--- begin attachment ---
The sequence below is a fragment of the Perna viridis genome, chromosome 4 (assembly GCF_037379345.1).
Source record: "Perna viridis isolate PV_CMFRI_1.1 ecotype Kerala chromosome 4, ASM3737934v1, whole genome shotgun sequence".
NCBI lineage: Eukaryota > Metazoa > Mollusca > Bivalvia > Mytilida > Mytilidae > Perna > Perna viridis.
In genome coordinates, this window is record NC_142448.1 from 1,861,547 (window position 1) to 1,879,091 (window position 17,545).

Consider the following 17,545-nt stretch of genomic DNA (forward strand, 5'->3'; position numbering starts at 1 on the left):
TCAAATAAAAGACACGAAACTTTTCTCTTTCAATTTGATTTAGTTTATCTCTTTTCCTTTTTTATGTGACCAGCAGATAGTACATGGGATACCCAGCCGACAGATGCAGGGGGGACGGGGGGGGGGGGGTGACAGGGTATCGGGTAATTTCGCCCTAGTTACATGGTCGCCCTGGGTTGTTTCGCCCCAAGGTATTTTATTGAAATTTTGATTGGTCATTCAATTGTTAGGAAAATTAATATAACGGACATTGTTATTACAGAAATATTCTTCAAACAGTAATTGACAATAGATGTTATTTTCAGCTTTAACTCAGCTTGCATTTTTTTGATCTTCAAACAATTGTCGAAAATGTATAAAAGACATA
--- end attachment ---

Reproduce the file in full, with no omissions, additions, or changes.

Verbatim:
The sequence below is a fragment of the Perna viridis genome, chromosome 4 (assembly GCF_037379345.1).
Source record: "Perna viridis isolate PV_CMFRI_1.1 ecotype Kerala chromosome 4, ASM3737934v1, whole genome shotgun sequence".
NCBI lineage: Eukaryota > Metazoa > Mollusca > Bivalvia > Mytilida > Mytilidae > Perna > Perna viridis.
In genome coordinates, this window is record NC_142448.1 from 1,861,547 (window position 1) to 1,879,091 (window position 17,545).

Consider the following 17,545-nt stretch of genomic DNA (forward strand, 5'->3'; position numbering starts at 1 on the left):
TCAAATAAAAGACACGAAACTTTTCTCTTTCAATTTGATTTAGTTTATCTCTTTTCCTTTTTTATGTGACCAGCAGATAGTACATGGGATACCCAGCCGACAGATGCAGGGGGGACGGGGGGGGGGGGGTGACAGGGTATCGGGTAATTTCGCCCTAGTTACATGGTCGCCCTGGGTTGTTTCGCCCCAAGGTATTTTATTGAAATTTTGATTGGTCATTCAATTGTTAGGAAAATTAATATAACGGACATTGTTATTACAGAAATATTCTTCAAACAGTAATTGACAATAGATGTTATTTTCAGCTTTAACTCAGCTTGCATTTTTTTGATCTTCAAACAATTGTCGAAAATGTATAAAAGACATA